Photograph of the city water system located at the corner of 2nd Avenue and Main Street. It was built in 1894 of brick. The cistern is visible in the foreground; the pump house is in the background. The standpipe was half masonry with a balcony on the top and a ladder to reach balcony alongside the pipe. That balcony was the vantage point for photography, most notably a double panoramic view of Grinnell.
Photograph of the Morrison & McIntosh glove factory located at 3rd and RR & Broad Street. Built in 1895, it was later owned by DeLong Sportswear and eventually was purchased and renovated by Grinnell College.
Photograph of the house at 418 East Street. Construction date is unknown, but it is listed in the 1878 City Directory, It was owned by Samuel A. Cravath, editor of Grinnell Herald, the older and more prestigious of the two newspapers in town (the other being the Grinnell Register). In 1916, the Herald office was built (813 5th Avenue). That same year, the Register built a new building (937 Broad Street). In 1936, the papers merged into the Grinnell Herald-Register. The top floor of this building was an apartment for the editor of the Register. Later on, John Parish (doctor) had his office in the first floor. The tower was later removed.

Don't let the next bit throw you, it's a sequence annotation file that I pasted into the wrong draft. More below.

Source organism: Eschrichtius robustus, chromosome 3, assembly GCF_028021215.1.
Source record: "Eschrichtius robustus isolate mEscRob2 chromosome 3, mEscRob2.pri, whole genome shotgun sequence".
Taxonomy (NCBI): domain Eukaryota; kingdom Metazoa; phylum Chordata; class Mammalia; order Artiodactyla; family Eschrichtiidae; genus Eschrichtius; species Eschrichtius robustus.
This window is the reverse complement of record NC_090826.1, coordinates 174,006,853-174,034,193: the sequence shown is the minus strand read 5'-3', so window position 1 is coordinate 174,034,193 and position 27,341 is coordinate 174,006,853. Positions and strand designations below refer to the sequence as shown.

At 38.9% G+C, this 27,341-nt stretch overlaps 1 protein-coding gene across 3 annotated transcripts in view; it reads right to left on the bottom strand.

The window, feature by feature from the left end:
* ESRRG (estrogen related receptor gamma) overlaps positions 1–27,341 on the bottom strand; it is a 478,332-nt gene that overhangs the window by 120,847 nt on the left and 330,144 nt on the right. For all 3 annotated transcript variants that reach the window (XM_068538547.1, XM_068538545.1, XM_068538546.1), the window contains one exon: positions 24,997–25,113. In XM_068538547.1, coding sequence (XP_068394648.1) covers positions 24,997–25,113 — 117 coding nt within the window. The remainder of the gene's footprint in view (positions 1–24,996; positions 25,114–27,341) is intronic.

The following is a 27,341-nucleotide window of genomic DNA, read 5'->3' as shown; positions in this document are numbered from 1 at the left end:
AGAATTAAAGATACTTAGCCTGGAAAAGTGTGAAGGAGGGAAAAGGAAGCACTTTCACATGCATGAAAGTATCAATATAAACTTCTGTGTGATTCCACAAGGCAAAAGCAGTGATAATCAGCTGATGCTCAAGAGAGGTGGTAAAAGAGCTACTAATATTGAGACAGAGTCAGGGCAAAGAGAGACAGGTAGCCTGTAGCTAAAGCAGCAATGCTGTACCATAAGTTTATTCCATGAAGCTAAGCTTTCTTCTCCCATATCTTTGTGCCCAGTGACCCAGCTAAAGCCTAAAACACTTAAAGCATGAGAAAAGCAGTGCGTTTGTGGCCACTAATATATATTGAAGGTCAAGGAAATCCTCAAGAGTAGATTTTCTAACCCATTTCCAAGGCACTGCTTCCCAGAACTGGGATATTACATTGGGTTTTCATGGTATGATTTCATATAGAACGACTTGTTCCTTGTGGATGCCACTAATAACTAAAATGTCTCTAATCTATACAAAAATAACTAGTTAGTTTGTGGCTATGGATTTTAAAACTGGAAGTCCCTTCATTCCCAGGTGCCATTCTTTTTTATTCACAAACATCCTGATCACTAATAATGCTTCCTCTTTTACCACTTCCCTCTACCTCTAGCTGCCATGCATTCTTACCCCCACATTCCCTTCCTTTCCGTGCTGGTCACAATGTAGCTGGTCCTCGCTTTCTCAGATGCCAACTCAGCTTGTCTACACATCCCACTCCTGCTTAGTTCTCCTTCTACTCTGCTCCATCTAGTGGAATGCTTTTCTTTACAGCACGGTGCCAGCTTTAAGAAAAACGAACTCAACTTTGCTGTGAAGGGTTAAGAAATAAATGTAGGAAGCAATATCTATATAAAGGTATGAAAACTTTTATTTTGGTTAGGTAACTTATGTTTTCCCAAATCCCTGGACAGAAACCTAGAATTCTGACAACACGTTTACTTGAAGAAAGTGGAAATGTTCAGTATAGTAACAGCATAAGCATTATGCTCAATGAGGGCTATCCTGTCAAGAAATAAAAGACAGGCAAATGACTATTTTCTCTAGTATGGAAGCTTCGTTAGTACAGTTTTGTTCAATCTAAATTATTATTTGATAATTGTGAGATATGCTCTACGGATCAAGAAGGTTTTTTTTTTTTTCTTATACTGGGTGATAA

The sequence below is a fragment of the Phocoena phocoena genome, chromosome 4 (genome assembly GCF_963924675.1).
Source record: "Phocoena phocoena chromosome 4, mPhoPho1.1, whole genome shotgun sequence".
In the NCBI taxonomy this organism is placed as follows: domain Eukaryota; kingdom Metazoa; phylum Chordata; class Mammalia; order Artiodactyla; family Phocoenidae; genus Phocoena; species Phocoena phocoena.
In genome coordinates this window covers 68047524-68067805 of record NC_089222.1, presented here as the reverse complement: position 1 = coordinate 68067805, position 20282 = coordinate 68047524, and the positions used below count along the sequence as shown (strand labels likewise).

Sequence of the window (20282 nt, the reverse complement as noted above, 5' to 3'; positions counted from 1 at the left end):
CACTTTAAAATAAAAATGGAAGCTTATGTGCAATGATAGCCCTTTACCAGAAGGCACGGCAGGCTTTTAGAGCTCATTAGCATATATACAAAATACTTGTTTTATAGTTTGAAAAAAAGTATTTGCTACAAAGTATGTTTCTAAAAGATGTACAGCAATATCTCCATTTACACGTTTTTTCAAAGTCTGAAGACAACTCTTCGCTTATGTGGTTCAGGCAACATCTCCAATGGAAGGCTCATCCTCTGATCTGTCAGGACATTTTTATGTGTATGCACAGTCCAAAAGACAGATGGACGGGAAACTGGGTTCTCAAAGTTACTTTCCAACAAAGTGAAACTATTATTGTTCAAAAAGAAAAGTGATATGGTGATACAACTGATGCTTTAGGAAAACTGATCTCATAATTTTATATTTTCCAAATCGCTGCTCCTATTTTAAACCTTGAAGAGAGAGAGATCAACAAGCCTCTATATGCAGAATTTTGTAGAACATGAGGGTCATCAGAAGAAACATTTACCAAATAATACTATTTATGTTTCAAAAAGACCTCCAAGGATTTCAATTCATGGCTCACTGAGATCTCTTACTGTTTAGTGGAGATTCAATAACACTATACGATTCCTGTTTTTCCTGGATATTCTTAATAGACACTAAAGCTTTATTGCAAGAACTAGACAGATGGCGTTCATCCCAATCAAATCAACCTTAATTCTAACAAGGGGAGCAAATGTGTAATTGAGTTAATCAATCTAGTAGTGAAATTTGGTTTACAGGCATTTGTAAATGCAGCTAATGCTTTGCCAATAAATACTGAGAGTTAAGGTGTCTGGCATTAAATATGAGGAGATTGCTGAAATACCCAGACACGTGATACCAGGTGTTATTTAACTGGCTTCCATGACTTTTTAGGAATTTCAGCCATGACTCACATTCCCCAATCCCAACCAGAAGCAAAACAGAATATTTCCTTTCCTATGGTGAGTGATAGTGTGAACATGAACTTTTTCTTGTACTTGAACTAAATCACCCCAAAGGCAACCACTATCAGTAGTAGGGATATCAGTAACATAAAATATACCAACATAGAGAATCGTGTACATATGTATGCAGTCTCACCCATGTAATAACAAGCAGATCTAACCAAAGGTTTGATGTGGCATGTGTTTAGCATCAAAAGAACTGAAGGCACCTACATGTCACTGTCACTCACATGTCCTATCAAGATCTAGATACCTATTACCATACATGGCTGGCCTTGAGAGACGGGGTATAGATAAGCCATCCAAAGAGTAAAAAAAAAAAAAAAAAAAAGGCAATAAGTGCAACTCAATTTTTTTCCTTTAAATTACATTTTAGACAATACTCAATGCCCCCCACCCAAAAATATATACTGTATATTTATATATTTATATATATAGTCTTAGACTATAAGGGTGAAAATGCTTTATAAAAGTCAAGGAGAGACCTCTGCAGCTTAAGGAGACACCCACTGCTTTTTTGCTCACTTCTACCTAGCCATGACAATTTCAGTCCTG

Photograph of the house at 436 East Street built in the 1860s for Samuel F. Cooper, a banker, real estate broker, and politician. The house sat on 40 acres well back from East Street. The porte cochere was one of the few in town. The house was later owned by Frank Almy, a professor of physics at Grinnell College. The house was burned down by design in 1978. This photograph was taken in the 1920s.
The house was originally built in 1876. It was owned by Charles R. Morse a grain merchant, banker, and entrepreneur. The Italianate house eventually had six porches, most of which were later removed. The house was demolished to accommodate construction of town homes for the Mayflower Community. The address was given at various times as 531 Park, 533 Park, and 918 First Ave.
Photograph of the house at the NW corner of 5th Ave. & Park St. The brick house was probably built in the late 1850s by H. G. Little. The house was later purchased by a group of Grinnell College trustees to serve as the college president's home. H.G. Little built his new home at 1127 Park Street. That house is no longer standing.